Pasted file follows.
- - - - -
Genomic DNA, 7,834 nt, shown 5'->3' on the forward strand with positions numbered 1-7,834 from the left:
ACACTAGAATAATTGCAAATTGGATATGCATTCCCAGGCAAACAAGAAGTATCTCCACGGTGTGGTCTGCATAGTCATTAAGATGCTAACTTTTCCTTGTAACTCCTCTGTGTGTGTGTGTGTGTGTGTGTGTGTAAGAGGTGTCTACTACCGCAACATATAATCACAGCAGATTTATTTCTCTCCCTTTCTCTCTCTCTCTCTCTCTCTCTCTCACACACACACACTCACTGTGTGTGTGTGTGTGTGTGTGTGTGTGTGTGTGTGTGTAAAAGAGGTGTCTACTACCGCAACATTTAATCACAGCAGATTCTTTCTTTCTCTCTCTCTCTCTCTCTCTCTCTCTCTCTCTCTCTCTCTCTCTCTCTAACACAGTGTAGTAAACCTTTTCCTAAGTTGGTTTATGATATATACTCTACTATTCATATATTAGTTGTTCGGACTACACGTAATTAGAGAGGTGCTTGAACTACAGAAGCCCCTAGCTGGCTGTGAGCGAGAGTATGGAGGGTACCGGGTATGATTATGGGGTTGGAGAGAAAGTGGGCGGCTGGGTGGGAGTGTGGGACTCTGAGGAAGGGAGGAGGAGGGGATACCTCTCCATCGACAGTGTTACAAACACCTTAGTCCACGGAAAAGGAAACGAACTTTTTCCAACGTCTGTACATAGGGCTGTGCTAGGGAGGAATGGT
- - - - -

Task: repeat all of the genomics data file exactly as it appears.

Genomic DNA, 7,834 nt, shown 5'->3' on the forward strand with positions numbered 1-7,834 from the left:
ACACTAGAATAATTGCAAATTGGATATGCATTCCCAGGCAAACAAGAAGTATCTCCACGGTGTGGTCTGCATAGTCATTAAGATGCTAACTTTTCCTTGTAACTCCTCTGTGTGTGTGTGTGTGTGTGTGTGTGTAAGAGGTGTCTACTACCGCAACATATAATCACAGCAGATTTATTTCTCTCCCTTTCTCTCTCTCTCTCTCTCTCTCTCTCACACACACACACTCACTGTGTGTGTGTGTGTGTGTGTGTGTGTGTGTGTGTGTGTAAAAGAGGTGTCTACTACCGCAACATTTAATCACAGCAGATTCTTTCTTTCTCTCTCTCTCTCTCTCTCTCTCTCTCTCTCTCTCTCTCTCTCTCTCTAACACAGTGTAGTAAACCTTTTCCTAAGTTGGTTTATGATATATACTCTACTATTCATATATTAGTTGTTCGGACTACACGTAATTAGAGAGGTGCTTGAACTACAGAAGCCCCTAGCTGGCTGTGAGCGAGAGTATGGAGGGTACCGGGTATGATTATGGGGTTGGAGAGAAAGTGGGCGGCTGGGTGGGAGTGTGGGACTCTGAGGAAGGGAGGAGGAGGGGATACCTCTCCATCGACAGTGTTACAAACACCTTAGTCCACGGAAAAGGAAACGAACTTTTTCCAACGTCTGTACATAGGGCTGTGCTAGGGAGGAATGGT